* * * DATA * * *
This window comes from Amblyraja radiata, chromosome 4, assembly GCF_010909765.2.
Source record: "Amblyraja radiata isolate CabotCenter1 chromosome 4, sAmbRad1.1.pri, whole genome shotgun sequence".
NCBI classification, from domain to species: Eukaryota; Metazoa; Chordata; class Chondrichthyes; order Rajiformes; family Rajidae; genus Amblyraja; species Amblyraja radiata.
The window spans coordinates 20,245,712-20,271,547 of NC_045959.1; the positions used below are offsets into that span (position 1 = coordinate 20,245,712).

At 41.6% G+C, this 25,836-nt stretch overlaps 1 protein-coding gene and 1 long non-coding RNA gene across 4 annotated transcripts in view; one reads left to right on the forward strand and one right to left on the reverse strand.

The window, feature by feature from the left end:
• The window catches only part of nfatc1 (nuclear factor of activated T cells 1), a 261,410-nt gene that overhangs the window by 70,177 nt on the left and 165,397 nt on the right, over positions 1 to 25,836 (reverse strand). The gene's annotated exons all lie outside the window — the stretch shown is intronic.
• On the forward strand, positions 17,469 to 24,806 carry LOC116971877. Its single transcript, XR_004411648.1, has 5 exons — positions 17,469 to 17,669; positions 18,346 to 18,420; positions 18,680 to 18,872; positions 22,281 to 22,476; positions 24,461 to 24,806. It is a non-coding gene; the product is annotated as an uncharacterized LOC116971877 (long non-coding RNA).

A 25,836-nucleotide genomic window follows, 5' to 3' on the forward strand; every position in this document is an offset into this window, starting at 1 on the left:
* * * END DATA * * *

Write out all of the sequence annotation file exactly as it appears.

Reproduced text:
This window comes from Amblyraja radiata, chromosome 4, assembly GCF_010909765.2.
Source record: "Amblyraja radiata isolate CabotCenter1 chromosome 4, sAmbRad1.1.pri, whole genome shotgun sequence".
NCBI classification, from domain to species: Eukaryota; Metazoa; Chordata; class Chondrichthyes; order Rajiformes; family Rajidae; genus Amblyraja; species Amblyraja radiata.
The window spans coordinates 20,245,712-20,271,547 of NC_045959.1; the positions used below are offsets into that span (position 1 = coordinate 20,245,712).

At 41.6% G+C, this 25,836-nt stretch overlaps 1 protein-coding gene and 1 long non-coding RNA gene across 4 annotated transcripts in view; one reads left to right on the forward strand and one right to left on the reverse strand.

The window, feature by feature from the left end:
• The window catches only part of nfatc1 (nuclear factor of activated T cells 1), a 261,410-nt gene that overhangs the window by 70,177 nt on the left and 165,397 nt on the right, over positions 1 to 25,836 (reverse strand). The gene's annotated exons all lie outside the window — the stretch shown is intronic.
• On the forward strand, positions 17,469 to 24,806 carry LOC116971877. Its single transcript, XR_004411648.1, has 5 exons — positions 17,469 to 17,669; positions 18,346 to 18,420; positions 18,680 to 18,872; positions 22,281 to 22,476; positions 24,461 to 24,806. It is a non-coding gene; the product is annotated as an uncharacterized LOC116971877 (long non-coding RNA).

A 25,836-nucleotide genomic window follows, 5' to 3' on the forward strand; every position in this document is an offset into this window, starting at 1 on the left: